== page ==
And business travel processes and tools are disjointed. For a typical business trip, the traveler starts with an internal pre-trip approval app to justify the business reason and provide cost estimate. They then make reservations through an online booking tool or travel management agency. Meanwhile, they must also assess their immigration compliance in the case of a cross-border trip. Once that’s settled, they’ll use a calendar or third-party app for itinerary management. And it all finally goes through yet another process for expense reimbursement. 

These tools are not integrated, and information is not shared or synchronized, both internally or with the external ecosystem. A lot of time is wasted in re-typing or carrying over the same information from one tool to another. Equally important, the isolated processes make it difficult and time-consuming for corporate travel program managers, who manage these processes for a business, to get visibility at both traveler and corporate levels.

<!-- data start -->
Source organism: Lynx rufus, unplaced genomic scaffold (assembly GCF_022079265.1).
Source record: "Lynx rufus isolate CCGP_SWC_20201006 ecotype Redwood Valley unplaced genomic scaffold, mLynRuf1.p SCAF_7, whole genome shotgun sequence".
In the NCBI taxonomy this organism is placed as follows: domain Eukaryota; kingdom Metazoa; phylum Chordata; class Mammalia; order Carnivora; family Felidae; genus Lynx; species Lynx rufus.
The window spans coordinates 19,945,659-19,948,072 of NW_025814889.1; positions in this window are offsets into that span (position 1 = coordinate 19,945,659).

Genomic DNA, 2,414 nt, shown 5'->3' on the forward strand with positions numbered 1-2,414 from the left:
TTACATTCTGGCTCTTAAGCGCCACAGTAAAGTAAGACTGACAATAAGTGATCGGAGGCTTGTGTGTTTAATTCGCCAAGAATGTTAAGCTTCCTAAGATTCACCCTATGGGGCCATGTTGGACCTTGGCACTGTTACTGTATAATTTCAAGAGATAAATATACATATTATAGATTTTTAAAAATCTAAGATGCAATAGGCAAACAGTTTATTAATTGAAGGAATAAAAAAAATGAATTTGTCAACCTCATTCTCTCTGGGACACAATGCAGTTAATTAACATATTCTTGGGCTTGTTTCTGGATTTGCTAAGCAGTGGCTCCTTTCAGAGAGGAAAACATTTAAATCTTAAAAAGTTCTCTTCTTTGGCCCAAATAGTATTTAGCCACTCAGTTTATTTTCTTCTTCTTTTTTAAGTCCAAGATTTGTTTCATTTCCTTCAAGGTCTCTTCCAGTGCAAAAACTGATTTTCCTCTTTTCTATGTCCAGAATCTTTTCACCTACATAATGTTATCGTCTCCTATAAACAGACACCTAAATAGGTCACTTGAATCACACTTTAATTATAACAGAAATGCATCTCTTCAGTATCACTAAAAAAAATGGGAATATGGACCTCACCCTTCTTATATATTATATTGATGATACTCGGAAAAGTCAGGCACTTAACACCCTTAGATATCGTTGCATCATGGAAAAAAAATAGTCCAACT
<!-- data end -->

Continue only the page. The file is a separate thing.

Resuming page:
Business travel systems also don’t know you as an individual. They offer the same list of air, hotel and car rental options to everyone, regardless of your job role, business needs, traveler profile, travel history, or if you’re traveling alone or in a group, let alone any reasonable personal preferences and family constraints. They provide you with information that is often entirely out of context, from alerts about a union strike in France when Germany is the only country on your itinerary, to notifications about flight delay or gate change that are received hours after you board the plane. And they make very few if any recommendations in areas where advice is most needed, from ground transportation in an unfamiliar place, to restaurant choices for a client dinner.